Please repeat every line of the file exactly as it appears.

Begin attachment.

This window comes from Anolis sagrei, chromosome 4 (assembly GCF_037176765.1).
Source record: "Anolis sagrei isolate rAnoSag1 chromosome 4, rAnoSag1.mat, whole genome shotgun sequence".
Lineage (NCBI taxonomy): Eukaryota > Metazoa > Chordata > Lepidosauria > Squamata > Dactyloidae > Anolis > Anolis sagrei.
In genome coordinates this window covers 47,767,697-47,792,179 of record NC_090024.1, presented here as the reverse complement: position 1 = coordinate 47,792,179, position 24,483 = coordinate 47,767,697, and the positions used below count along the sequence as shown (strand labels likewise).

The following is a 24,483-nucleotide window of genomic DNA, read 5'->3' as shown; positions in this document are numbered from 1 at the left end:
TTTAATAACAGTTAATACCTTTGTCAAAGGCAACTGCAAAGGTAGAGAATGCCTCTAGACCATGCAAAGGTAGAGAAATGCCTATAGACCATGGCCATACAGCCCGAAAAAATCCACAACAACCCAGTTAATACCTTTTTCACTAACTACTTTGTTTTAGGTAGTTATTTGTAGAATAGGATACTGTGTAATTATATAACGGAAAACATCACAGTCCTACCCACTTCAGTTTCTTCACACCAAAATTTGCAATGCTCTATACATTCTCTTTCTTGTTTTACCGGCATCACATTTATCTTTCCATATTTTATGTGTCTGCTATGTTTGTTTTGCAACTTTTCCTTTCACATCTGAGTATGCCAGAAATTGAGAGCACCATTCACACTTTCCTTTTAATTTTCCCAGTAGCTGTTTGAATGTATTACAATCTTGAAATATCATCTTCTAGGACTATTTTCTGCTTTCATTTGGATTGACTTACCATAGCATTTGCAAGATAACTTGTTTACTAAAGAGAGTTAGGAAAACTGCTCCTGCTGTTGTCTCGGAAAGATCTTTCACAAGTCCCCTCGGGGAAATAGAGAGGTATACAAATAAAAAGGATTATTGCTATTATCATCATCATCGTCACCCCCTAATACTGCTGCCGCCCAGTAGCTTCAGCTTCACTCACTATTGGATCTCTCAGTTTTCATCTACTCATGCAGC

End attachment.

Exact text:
This window comes from Anolis sagrei, chromosome 4 (assembly GCF_037176765.1).
Source record: "Anolis sagrei isolate rAnoSag1 chromosome 4, rAnoSag1.mat, whole genome shotgun sequence".
Lineage (NCBI taxonomy): Eukaryota > Metazoa > Chordata > Lepidosauria > Squamata > Dactyloidae > Anolis > Anolis sagrei.
In genome coordinates this window covers 47,767,697-47,792,179 of record NC_090024.1, presented here as the reverse complement: position 1 = coordinate 47,792,179, position 24,483 = coordinate 47,767,697, and the positions used below count along the sequence as shown (strand labels likewise).

The following is a 24,483-nucleotide window of genomic DNA, read 5'->3' as shown; positions in this document are numbered from 1 at the left end:
TTTAATAACAGTTAATACCTTTGTCAAAGGCAACTGCAAAGGTAGAGAATGCCTCTAGACCATGCAAAGGTAGAGAAATGCCTATAGACCATGGCCATACAGCCCGAAAAAATCCACAACAACCCAGTTAATACCTTTTTCACTAACTACTTTGTTTTAGGTAGTTATTTGTAGAATAGGATACTGTGTAATTATATAACGGAAAACATCACAGTCCTACCCACTTCAGTTTCTTCACACCAAAATTTGCAATGCTCTATACATTCTCTTTCTTGTTTTACCGGCATCACATTTATCTTTCCATATTTTATGTGTCTGCTATGTTTGTTTTGCAACTTTTCCTTTCACATCTGAGTATGCCAGAAATTGAGAGCACCATTCACACTTTCCTTTTAATTTTCCCAGTAGCTGTTTGAATGTATTACAATCTTGAAATATCATCTTCTAGGACTATTTTCTGCTTTCATTTGGATTGACTTACCATAGCATTTGCAAGATAACTTGTTTACTAAAGAGAGTTAGGAAAACTGCTCCTGCTGTTGTCTCGGAAAGATCTTTCACAAGTCCCCTCGGGGAAATAGAGAGGTATACAAATAAAAAGGATTATTGCTATTATCATCATCATCGTCACCCCCTAATACTGCTGCCGCCCAGTAGCTTCAGCTTCACTCACTATTGGATCTCTCAGTTTTCATCTACTCATGCAGC